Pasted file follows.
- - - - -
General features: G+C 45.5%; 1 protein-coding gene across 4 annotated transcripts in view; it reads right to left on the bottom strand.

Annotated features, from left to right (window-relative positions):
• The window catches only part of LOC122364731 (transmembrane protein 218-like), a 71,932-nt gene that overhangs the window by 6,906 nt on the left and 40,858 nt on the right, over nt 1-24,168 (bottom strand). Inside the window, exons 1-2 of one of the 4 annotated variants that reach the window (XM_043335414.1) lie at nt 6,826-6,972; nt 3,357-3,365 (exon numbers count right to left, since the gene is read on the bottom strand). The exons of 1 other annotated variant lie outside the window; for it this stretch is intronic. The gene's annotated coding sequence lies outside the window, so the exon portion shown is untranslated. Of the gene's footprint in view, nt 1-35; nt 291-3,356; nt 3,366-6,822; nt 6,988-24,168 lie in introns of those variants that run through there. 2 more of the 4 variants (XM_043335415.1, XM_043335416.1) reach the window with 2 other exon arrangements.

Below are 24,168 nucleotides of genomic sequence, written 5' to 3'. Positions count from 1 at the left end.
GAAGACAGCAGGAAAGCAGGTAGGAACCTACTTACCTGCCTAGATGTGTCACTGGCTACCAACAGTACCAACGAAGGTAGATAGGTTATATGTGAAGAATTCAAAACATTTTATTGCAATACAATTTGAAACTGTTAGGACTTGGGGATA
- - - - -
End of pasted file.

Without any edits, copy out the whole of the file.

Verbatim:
General features: G+C 45.5%; 1 protein-coding gene across 4 annotated transcripts in view; it reads right to left on the bottom strand.

Annotated features, from left to right (window-relative positions):
• The window catches only part of LOC122364731 (transmembrane protein 218-like), a 71,932-nt gene that overhangs the window by 6,906 nt on the left and 40,858 nt on the right, over nt 1-24,168 (bottom strand). Inside the window, exons 1-2 of one of the 4 annotated variants that reach the window (XM_043335414.1) lie at nt 6,826-6,972; nt 3,357-3,365 (exon numbers count right to left, since the gene is read on the bottom strand). The exons of 1 other annotated variant lie outside the window; for it this stretch is intronic. The gene's annotated coding sequence lies outside the window, so the exon portion shown is untranslated. Of the gene's footprint in view, nt 1-35; nt 291-3,356; nt 3,366-6,822; nt 6,988-24,168 lie in introns of those variants that run through there. 2 more of the 4 variants (XM_043335415.1, XM_043335416.1) reach the window with 2 other exon arrangements.

Below are 24,168 nucleotides of genomic sequence, written 5' to 3'. Positions count from 1 at the left end.
GAAGACAGCAGGAAAGCAGGTAGGAACCTACTTACCTGCCTAGATGTGTCACTGGCTACCAACAGTACCAACGAAGGTAGATAGGTTATATGTGAAGAATTCAAAACATTTTATTGCAATACAATTTGAAACTGTTAGGACTTGGGGATA